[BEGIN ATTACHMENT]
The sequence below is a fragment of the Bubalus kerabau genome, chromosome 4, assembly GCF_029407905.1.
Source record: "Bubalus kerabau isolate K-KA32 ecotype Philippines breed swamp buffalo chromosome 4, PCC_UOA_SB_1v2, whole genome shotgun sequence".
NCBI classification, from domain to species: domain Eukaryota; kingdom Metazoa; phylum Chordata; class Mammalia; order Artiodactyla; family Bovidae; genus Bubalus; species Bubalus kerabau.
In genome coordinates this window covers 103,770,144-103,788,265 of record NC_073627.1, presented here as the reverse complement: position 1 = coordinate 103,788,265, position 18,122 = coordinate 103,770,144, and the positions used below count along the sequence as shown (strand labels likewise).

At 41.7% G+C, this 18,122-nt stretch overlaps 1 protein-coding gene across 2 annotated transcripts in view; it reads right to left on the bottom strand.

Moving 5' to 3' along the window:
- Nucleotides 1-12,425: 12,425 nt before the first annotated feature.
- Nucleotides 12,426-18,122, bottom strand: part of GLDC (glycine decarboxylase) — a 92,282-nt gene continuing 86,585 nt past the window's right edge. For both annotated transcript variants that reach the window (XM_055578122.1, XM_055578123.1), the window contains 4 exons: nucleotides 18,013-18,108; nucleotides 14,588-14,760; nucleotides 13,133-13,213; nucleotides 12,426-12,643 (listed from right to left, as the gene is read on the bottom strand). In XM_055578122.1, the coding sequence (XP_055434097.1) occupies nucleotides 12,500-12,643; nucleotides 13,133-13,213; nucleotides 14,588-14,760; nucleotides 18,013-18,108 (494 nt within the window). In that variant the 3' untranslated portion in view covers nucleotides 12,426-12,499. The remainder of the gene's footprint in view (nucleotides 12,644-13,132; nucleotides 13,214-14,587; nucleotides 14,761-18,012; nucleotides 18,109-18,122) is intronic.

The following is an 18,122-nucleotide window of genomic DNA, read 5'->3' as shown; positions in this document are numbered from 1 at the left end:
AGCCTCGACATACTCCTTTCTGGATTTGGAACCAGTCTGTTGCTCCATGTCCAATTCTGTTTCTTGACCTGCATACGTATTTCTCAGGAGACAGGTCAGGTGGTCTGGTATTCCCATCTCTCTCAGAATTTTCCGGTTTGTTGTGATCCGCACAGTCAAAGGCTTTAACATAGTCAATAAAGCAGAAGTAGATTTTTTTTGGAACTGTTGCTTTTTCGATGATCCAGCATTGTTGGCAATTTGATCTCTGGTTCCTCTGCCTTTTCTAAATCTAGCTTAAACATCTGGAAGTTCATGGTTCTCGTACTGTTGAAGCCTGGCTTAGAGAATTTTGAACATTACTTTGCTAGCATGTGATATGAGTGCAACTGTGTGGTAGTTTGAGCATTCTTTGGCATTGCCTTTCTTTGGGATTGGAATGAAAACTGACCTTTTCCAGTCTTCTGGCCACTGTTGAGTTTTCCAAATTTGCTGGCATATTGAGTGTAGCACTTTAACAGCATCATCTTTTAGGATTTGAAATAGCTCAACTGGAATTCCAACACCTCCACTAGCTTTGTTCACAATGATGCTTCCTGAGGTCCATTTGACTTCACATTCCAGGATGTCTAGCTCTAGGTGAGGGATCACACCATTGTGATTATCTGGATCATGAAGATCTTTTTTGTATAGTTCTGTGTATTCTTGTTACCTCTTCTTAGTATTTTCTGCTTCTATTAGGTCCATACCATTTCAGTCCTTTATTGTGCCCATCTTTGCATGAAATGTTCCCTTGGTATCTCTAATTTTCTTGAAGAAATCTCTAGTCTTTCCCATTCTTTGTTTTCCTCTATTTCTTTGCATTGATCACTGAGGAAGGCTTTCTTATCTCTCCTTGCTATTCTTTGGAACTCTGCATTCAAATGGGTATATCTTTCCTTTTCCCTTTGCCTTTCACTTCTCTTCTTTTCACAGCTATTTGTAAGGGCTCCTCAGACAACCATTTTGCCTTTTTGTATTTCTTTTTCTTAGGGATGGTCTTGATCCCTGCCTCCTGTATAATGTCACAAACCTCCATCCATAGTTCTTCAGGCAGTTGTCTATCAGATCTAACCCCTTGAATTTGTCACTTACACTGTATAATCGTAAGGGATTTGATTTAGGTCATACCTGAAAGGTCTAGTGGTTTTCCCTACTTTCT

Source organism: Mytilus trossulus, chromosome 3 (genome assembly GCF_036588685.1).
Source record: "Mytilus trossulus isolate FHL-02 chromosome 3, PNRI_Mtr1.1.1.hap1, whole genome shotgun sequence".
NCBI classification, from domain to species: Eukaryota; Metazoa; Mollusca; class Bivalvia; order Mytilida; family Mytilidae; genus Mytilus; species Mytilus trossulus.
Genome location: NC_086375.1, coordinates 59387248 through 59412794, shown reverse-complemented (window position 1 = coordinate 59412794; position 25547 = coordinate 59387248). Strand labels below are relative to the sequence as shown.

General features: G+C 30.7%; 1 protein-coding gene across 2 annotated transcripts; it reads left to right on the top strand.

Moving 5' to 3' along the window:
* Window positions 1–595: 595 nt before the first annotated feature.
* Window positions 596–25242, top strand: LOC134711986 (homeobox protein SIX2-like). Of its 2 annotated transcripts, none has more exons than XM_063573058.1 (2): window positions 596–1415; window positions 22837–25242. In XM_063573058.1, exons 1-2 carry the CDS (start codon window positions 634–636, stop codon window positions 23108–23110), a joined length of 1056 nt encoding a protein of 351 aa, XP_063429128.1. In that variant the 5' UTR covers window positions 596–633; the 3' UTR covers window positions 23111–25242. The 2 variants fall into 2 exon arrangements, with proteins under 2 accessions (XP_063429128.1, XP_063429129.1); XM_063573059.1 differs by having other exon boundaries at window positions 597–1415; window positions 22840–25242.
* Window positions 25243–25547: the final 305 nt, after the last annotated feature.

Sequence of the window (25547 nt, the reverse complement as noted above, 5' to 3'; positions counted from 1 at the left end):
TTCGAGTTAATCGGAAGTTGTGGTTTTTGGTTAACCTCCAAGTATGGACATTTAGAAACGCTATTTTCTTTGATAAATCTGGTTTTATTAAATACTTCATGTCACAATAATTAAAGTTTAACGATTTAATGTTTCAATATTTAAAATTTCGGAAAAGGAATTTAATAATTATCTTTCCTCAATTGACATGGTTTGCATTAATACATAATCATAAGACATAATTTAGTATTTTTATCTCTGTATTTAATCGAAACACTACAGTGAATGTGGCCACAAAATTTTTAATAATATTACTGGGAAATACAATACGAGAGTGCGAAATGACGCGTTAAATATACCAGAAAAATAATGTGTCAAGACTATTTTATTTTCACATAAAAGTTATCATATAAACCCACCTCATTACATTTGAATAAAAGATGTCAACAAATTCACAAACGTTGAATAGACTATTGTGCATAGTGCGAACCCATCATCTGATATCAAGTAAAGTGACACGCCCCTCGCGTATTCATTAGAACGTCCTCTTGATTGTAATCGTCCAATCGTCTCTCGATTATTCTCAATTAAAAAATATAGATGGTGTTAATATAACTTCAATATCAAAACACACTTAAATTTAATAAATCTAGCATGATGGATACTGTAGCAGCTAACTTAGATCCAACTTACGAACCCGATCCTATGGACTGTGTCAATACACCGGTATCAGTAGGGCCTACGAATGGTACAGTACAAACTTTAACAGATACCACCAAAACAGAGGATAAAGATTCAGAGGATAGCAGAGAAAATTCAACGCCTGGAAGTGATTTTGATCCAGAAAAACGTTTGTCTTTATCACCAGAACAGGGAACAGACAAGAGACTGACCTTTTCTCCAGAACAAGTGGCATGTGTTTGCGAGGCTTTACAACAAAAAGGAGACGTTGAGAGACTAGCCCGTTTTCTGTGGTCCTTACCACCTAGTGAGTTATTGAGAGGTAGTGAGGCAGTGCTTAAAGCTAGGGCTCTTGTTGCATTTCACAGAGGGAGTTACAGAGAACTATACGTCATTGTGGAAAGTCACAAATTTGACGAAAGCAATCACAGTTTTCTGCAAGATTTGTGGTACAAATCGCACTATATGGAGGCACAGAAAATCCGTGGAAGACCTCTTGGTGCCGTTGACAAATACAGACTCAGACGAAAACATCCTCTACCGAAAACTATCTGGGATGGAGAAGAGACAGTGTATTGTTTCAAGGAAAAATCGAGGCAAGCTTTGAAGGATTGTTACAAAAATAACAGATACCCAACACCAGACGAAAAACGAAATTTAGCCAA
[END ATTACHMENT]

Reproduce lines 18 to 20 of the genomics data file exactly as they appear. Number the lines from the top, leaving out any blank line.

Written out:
* Window positions 596–25242, top strand: LOC134711986 (homeobox protein SIX2-like). Of its 2 annotated transcripts, none has more exons than XM_063573058.1 (2): window positions 596–1415; window positions 22837–25242. In XM_063573058.1, exons 1-2 carry the CDS (start codon window positions 634–636, stop codon window positions 23108–23110), a joined length of 1056 nt encoding a protein of 351 aa, XP_063429128.1. In that variant the 5' UTR covers window positions 596–633; the 3' UTR covers window positions 23111–25242. The 2 variants fall into 2 exon arrangements, with proteins under 2 accessions (XP_063429128.1, XP_063429129.1); XM_063573059.1 differs by having other exon boundaries at window positions 597–1415; window positions 22840–25242.
* Window positions 25243–25547: the final 305 nt, after the last annotated feature.

Sequence of the window (25547 nt, the reverse complement as noted above, 5' to 3'; positions counted from 1 at the left end):